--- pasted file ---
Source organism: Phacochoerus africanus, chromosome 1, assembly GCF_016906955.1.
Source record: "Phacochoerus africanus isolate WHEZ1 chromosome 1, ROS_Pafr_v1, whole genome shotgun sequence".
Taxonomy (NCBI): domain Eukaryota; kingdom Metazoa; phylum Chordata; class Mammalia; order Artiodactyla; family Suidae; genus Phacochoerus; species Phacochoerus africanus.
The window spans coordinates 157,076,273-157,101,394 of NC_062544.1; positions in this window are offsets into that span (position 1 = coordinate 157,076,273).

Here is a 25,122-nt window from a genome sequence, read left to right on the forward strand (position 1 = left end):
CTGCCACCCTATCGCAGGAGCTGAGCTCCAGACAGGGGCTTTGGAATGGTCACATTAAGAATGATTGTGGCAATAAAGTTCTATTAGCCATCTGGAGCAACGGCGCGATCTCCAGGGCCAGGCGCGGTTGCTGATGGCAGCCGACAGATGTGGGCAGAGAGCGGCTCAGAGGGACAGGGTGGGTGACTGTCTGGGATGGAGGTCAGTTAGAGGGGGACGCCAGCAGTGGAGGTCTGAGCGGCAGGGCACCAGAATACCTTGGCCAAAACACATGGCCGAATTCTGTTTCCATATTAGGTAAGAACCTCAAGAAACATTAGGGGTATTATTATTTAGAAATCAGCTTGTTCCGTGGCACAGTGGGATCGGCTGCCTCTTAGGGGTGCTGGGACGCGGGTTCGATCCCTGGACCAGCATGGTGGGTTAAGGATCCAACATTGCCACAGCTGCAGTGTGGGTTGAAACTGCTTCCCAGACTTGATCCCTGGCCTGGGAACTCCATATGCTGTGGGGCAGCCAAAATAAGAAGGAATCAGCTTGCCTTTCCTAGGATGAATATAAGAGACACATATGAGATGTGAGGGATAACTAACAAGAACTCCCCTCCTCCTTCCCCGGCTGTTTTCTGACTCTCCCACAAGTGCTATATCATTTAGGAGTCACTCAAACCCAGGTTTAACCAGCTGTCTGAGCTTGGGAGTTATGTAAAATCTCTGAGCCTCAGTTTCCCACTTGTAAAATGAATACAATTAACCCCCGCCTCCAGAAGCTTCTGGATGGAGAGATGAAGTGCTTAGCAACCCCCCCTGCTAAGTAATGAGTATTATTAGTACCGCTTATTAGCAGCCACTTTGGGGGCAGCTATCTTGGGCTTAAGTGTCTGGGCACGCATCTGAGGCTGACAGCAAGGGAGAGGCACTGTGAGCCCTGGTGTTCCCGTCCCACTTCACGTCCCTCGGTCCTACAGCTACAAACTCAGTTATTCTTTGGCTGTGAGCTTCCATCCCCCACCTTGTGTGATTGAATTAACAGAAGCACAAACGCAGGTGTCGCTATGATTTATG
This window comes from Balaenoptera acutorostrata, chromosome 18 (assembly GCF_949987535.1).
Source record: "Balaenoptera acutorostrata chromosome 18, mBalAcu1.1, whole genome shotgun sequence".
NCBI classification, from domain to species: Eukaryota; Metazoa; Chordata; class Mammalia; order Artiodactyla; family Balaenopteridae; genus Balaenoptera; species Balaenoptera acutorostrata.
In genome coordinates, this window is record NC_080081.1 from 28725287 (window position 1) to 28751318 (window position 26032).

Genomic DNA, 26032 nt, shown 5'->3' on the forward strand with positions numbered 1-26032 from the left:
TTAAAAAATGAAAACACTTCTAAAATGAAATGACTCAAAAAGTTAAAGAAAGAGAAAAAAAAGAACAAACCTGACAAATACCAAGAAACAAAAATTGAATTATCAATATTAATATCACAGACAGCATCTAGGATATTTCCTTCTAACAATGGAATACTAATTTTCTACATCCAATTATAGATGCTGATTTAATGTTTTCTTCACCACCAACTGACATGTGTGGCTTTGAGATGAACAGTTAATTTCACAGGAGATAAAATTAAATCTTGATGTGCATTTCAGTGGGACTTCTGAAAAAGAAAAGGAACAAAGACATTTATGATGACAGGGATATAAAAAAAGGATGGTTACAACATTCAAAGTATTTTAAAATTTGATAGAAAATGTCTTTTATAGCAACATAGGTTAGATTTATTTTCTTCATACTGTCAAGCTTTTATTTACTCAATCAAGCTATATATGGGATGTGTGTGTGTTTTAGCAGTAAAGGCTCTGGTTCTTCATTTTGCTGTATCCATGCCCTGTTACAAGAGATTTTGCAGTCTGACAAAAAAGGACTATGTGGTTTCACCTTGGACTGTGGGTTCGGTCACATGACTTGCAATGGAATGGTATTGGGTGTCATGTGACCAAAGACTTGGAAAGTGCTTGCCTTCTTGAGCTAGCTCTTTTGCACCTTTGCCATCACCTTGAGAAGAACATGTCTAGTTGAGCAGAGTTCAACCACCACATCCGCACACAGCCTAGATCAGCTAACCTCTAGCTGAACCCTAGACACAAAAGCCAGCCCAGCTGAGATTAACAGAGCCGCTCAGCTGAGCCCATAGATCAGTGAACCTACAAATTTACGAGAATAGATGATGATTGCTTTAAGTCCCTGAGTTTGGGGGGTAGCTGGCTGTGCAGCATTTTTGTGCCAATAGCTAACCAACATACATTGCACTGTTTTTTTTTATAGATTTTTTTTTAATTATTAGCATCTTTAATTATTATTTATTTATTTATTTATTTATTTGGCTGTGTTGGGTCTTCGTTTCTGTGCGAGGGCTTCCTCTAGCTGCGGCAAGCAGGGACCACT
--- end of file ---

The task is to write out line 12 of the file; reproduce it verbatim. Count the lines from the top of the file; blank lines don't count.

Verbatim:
TTAAAAAATGAAAACACTTCTAAAATGAAATGACTCAAAAAGTTAAAGAAAGAGAAAAAAAAGAACAAACCTGACAAATACCAAGAAACAAAAATTGAATTATCAATATTAATATCACAGACAGCATCTAGGATATTTCCTTCTAACAATGGAATACTAATTTTCTACATCCAATTATAGATGCTGATTTAATGTTTTCTTCACCACCAACTGACATGTGTGGCTTTGAGATGAACAGTTAATTTCACAGGAGATAAAATTAAATCTTGATGTGCATTTCAGTGGGACTTCTGAAAAAGAAAAGGAACAAAGACATTTATGATGACAGGGATATAAAAAAAGGATGGTTACAACATTCAAAGTATTTTAAAATTTGATAGAAAATGTCTTTTATAGCAACATAGGTTAGATTTATTTTCTTCATACTGTCAAGCTTTTATTTACTCAATCAAGCTATATATGGGATGTGTGTGTGTTTTAGCAGTAAAGGCTCTGGTTCTTCATTTTGCTGTATCCATGCCCTGTTACAAGAGATTTTGCAGTCTGACAAAAAAGGACTATGTGGTTTCACCTTGGACTGTGGGTTCGGTCACATGACTTGCAATGGAATGGTATTGGGTGTCATGTGACCAAAGACTTGGAAAGTGCTTGCCTTCTTGAGCTAGCTCTTTTGCACCTTTGCCATCACCTTGAGAAGAACATGTCTAGTTGAGCAGAGTTCAACCACCACATCCGCACACAGCCTAGATCAGCTAACCTCTAGCTGAACCCTAGACACAAAAGCCAGCCCAGCTGAGATTAACAGAGCCGCTCAGCTGAGCCCATAGATCAGTGAACCTACAAATTTACGAGAATAGATGATGATTGCTTTAAGTCCCTGAGTTTGGGGGGTAGCTGGCTGTGCAGCATTTTTGTGCCAATAGCTAACCAACATACATTGCACTGTTTTTTTTTATAGATTTTTTTTTAATTATTAGCATCTTTAATTATTATTTATTTATTTATTTATTTATTTGGCTGTGTTGGGTCTTCGTTTCTGTGCGAGGGCTTCCTCTAGCTGCGGCAAGCAGGGACCACT